Radios are a popular media today, predominantly used for receiving commercial broadcasts worldwide, however, many of us now rely a great deal on other forms of communication in our everyday lives, including worldwide fibre-optic and cable lines for speech, television and data (internet) use. However, for most of the 20th century, such links did not exist between most parts of the world, if at all, and even today, many communication links need to be made where there are no well-established infrastructure to make the connections required. Long distance communication by radio began early in the 20th century with the advent of the first transatlantic radio communication. Once the abilities of shortwaves to propagate long distances was established in the 1920’s, high-performance shortwave receiver development commenced in the early-1930’s for both domestic and commercial use, using all of the newly-developed receiver technologies as they became available. So was born the concept of the ‘communications receiver’, designed to provide a very high level of performance. These sets have greater sensitivity and selectivity abilities than domestic receivers and cover many more frequencies. Much commercial communications traffic was made using ‘CW’ (continuous wave), using Morse code and teletype techniques, and this requires the receiver to have a ‘beat frequency oscillator’ (BFO) included in its design – the presence of which is often used as the test to whether a receiver is classed as a communications receiver or not. Communications receivers were, and still are, used in a variety of applications, including diplomatic, military, commercial, news and radio amateur (‘ham’) applications. Many of these sets were manufactured to very high standards and were very expensive in their day.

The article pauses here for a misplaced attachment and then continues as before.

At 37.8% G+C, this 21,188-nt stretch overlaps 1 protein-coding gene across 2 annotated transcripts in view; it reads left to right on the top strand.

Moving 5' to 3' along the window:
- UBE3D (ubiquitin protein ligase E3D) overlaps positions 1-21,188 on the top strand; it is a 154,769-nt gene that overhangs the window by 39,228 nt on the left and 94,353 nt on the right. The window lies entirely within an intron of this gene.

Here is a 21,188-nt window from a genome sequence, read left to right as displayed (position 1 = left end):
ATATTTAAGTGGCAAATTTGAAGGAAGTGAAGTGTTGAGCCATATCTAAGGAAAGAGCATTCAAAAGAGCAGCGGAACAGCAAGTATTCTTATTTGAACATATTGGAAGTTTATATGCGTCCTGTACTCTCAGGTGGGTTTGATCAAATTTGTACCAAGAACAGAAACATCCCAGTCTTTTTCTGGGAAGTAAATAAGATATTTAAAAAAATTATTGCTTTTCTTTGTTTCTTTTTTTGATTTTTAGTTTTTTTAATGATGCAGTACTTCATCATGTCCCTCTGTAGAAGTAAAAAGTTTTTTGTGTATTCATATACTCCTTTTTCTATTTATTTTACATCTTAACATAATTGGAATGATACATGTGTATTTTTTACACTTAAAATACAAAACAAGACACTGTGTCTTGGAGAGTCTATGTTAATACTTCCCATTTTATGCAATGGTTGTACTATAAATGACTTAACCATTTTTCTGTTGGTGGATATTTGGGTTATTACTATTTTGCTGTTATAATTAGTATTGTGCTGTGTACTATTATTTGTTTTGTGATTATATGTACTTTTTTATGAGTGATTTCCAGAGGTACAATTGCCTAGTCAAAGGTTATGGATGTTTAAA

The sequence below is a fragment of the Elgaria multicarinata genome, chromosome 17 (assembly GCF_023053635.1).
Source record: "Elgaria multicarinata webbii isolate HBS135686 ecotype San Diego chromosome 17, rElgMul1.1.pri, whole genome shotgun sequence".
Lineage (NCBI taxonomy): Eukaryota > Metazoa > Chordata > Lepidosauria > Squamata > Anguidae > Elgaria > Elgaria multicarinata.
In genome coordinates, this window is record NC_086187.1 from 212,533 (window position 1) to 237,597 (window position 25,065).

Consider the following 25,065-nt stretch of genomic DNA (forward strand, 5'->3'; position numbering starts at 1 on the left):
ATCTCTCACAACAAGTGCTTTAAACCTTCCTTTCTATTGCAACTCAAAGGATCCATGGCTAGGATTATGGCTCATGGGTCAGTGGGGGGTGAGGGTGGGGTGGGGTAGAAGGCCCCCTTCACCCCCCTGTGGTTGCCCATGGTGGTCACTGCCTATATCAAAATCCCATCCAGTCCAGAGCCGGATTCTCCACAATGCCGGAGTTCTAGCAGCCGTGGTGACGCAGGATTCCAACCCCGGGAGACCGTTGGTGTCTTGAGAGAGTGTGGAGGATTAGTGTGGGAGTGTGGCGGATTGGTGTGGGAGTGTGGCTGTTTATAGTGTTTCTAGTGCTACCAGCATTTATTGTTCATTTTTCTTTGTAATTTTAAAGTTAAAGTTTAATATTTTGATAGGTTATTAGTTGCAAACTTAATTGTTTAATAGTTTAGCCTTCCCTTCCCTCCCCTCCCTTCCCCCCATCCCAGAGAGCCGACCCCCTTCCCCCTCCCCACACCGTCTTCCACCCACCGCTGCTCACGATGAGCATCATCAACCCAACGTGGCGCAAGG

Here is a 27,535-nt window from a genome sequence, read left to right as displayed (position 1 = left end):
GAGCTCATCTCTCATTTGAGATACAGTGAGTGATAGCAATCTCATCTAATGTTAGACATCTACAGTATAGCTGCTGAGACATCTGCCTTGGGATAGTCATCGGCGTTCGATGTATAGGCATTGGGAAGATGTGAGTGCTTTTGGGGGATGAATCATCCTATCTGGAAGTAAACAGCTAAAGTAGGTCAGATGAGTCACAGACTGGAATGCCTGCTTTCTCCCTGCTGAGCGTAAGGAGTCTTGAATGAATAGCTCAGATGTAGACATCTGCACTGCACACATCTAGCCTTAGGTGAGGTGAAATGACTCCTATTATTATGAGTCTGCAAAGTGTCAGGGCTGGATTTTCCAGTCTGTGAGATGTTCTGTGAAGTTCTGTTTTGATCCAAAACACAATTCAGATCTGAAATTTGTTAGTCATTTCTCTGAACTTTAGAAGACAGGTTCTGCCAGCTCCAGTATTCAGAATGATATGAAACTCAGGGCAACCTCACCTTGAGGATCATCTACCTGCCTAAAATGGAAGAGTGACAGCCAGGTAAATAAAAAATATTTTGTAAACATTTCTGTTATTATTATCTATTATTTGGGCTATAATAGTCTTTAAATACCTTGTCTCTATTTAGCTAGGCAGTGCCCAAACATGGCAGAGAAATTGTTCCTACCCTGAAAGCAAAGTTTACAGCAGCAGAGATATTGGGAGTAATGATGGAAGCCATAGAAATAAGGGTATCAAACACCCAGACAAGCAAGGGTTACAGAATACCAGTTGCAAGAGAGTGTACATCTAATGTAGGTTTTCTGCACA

The SPARC museum has a large number of communications receivers on display from most of the major manufacturers, many of which are now out of business, including Marconi, Hammarlund, Eddystone, National, Hallicrafters, RCA and Collins. Some of these sets have been restored by volunteers, others are in their ‘as donated’ condition. The collection also includes some examples of locally-made communications receivers such as the ‘VRL’, made by the Vancouver Radio Laboratories (later Chisholm Industries Ltd.).